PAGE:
Oxford College Updates Language Hall

OXFORD, Ga. — Language Hall, one of the oldest buildings on the Oxford College of Emory University campus in Oxford, recently underwent a $2.2 million transformation. Although the renovation was inspired by the original interior and Victorian-era exterior, the building was updated with newly configured classrooms featuring teaching technologies, as well as an addition that includes faculty offices.
Atlanta-based Lord, Aeck & Sargent (LAS) served as the architect on the project, which is targeted to achieve a minimum of LEED Silver certification, the standard for all major Emory projects.
Throughout the years, Language Hall’s 4,000-square-foot interior was partitioned to meet immediate needs of the students and faculty. Ceilings were lowered and walls were added, taking out windows that provided natural daylighting within the building.
The design team attempted to bring the building back to its original interior. All they had to base it on was a book written about the history and architecture of Oxford College that included a diagram of Language Hall’s first floor from when it was built in 1874, said Susan Turner, LAS principal-in-charge of the rehabilitation, in a statement.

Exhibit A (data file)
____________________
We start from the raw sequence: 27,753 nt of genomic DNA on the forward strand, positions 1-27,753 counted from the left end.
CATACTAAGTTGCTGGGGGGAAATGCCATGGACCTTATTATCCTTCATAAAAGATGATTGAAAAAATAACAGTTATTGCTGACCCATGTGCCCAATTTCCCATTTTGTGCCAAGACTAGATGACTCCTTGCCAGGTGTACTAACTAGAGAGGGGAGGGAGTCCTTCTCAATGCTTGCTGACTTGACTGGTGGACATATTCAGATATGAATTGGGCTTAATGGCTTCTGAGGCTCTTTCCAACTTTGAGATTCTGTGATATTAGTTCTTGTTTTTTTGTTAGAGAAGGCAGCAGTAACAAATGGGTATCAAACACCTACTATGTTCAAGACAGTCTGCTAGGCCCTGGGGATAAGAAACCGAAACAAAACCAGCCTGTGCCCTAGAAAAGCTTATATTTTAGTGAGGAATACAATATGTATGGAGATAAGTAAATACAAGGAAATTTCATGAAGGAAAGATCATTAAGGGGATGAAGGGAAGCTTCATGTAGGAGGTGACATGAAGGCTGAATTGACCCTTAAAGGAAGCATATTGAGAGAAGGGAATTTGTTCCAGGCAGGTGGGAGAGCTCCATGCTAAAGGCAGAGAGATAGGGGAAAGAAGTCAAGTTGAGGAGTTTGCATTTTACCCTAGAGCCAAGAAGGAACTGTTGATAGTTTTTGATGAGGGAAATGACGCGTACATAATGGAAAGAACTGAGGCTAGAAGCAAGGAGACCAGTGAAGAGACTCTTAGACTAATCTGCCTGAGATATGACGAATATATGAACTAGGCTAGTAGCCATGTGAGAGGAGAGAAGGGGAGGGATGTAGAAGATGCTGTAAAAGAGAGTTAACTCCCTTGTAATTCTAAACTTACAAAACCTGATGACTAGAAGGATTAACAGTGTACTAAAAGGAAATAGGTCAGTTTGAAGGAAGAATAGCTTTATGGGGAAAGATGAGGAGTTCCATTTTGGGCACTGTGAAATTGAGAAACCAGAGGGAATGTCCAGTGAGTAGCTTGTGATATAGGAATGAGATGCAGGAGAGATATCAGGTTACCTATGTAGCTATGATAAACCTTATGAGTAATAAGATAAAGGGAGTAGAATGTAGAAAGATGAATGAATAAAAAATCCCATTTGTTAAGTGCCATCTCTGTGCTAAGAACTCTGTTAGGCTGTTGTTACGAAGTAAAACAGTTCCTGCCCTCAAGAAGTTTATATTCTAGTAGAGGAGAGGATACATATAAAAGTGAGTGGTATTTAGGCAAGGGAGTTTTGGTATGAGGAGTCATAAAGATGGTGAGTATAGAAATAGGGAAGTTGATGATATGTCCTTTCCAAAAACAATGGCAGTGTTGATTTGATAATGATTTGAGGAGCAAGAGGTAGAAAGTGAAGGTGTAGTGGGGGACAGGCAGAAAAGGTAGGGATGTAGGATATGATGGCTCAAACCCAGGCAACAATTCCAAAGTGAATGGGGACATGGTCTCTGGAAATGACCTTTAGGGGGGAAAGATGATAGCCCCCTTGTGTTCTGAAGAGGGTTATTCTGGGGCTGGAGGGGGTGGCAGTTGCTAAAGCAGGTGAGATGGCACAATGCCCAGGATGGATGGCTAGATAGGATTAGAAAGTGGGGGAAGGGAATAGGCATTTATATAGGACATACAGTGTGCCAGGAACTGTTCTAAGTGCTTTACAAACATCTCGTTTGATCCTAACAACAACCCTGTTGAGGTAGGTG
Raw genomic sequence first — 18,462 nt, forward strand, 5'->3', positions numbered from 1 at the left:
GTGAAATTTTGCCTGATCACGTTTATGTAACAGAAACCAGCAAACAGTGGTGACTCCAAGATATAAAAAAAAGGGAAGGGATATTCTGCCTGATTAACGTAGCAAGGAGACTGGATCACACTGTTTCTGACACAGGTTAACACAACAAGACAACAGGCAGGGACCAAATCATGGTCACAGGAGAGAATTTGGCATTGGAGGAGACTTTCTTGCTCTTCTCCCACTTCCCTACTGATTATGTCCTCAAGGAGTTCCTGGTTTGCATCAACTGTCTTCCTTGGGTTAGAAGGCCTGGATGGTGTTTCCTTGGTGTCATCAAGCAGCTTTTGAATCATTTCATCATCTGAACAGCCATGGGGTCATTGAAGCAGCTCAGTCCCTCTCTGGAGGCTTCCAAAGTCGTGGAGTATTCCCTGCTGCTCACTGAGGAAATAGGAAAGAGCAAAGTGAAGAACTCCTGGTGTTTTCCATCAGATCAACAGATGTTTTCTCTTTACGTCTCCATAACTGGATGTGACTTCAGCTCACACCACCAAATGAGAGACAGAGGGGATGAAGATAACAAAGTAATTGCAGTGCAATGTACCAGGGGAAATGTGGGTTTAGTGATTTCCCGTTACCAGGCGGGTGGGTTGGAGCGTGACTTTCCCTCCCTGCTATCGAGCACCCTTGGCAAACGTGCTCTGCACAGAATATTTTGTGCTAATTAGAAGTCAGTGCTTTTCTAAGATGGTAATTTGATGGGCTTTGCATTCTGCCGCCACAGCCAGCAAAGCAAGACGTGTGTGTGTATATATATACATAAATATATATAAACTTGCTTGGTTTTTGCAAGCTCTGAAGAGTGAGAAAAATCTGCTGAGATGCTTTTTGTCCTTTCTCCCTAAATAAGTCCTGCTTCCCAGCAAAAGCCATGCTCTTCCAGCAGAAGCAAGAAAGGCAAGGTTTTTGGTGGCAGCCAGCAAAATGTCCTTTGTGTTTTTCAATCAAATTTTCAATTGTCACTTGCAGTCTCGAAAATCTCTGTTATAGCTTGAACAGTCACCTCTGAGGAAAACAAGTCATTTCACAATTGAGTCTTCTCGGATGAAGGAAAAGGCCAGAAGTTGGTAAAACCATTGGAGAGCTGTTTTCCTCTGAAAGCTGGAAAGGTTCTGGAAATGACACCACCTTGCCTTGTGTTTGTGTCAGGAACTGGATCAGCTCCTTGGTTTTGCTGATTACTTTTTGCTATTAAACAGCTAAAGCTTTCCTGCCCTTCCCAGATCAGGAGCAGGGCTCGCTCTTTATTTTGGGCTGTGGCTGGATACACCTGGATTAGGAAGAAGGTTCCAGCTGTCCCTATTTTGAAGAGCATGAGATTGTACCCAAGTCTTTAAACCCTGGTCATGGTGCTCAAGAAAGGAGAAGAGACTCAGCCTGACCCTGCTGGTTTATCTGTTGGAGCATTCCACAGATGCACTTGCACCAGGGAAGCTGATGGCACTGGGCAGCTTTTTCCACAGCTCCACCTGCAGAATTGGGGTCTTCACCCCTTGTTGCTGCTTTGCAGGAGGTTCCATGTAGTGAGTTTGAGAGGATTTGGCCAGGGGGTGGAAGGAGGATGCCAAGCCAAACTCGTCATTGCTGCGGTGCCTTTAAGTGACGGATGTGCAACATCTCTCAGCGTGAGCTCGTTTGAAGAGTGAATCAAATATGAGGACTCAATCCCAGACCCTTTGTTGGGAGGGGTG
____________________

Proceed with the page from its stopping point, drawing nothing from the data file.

“The diagram showed a staircase in the middle of a corridor leading from the rear entry up to the upper level,” she said in a statement. “The corridor was flanked on either side by large symmetrical classrooms. The main front entry included twin doors, each opening into one of the classrooms.”
Before the rehabilitation project began, neither floor resembled the original diagram. When the project team removed added walls and lowered ceilings, the layout revealed that the first floor central corridor and stair did not exist as shown in the diagram and that the second floor was similarly arranged. As the team continued the project, they found portions of the original plaster-covered masonry-bearing corridor walls, which helped them better understand the historic plan configuration.
The new design still focuses around the historic central corridor and keeps the remaining remnants of the corridor walls while still creating a widened area at the front of both floors to serve as a lobby and student gathering space. It includes four classrooms as well as an elevator, electrical closet, break room and three bathrooms — all of which can be accessed from the central corridor.